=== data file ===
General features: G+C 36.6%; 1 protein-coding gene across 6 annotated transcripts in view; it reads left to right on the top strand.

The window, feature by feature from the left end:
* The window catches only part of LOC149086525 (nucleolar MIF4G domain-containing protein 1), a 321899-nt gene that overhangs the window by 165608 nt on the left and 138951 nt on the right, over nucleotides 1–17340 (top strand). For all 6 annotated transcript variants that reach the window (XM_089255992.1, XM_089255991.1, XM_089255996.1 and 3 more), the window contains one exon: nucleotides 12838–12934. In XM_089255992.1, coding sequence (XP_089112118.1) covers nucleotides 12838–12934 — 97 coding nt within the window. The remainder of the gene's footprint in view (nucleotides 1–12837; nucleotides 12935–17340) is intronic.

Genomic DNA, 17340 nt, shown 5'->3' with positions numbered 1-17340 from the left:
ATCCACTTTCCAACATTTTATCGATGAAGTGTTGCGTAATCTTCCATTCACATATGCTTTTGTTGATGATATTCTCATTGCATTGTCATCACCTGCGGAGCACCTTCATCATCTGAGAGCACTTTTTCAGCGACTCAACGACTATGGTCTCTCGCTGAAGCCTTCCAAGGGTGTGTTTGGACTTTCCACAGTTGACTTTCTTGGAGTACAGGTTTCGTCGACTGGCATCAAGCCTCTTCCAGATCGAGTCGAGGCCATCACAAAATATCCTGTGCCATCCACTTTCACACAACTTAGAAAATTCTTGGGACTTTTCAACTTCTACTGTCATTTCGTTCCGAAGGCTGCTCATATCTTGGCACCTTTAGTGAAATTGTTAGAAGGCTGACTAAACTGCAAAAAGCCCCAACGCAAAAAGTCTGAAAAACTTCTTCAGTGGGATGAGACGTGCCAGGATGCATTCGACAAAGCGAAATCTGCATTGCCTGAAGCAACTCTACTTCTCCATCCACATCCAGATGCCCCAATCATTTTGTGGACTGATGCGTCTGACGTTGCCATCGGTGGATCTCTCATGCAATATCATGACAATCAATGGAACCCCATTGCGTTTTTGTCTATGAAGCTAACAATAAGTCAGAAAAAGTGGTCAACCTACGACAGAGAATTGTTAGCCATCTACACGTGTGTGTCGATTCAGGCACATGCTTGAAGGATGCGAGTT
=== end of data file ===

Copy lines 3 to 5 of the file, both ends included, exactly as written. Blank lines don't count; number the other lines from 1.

* The window catches only part of LOC149086525 (nucleolar MIF4G domain-containing protein 1), a 321899-nt gene that overhangs the window by 165608 nt on the left and 138951 nt on the right, over nucleotides 1–17340 (top strand). For all 6 annotated transcript variants that reach the window (XM_089255992.1, XM_089255991.1, XM_089255996.1 and 3 more), the window contains one exon: nucleotides 12838–12934. In XM_089255992.1, coding sequence (XP_089112118.1) covers nucleotides 12838–12934 — 97 coding nt within the window. The remainder of the gene's footprint in view (nucleotides 1–12837; nucleotides 12935–17340) is intronic.

Genomic DNA, 17340 nt, shown 5'->3' with positions numbered 1-17340 from the left:
ATCCACTTTCCAACATTTTATCGATGAAGTGTTGCGTAATCTTCCATTCACATATGCTTTTGTTGATGATATTCTCATTGCATTGTCATCACCTGCGGAGCACCTTCATCATCTGAGAGCACTTTTTCAGCGACTCAACGACTATGGTCTCTCGCTGAAGCCTTCCAAGGGTGTGTTTGGACTTTCCACAGTTGACTTTCTTGGAGTACAGGTTTCGTCGACTGGCATCAAGCCTCTTCCAGATCGAGTCGAGGCCATCACAAAATATCCTGTGCCATCCACTTTCACACAACTTAGAAAATTCTTGGGACTTTTCAACTTCTACTGTCATTTCGTTCCGAAGGCTGCTCATATCTTGGCACCTTTAGTGAAATTGTTAGAAGGCTGACTAAACTGCAAAAAGCCCCAACGCAAAAAGTCTGAAAAACTTCTTCAGTGGGATGAGACGTGCCAGGATGCATTCGACAAAGCGAAATCTGCATTGCCTGAAGCAACTCTACTTCTCCATCCACATCCAGATGCCCCAATCATTTTGTGGACTGATGCGTCTGACGTTGCCATCGGTGGATCTCTCATGCAATATCATGACAATCAATGGAACCCCATTGCGTTTTTGTCTATGAAGCTAACAATAAGTCAGAAAAAGTGGTCAACCTACGACAGAGAATTGTTAGCCATCTACACGTGTGTGTCGATTCAGGCACATGCTTGAAGGATGCGAGTT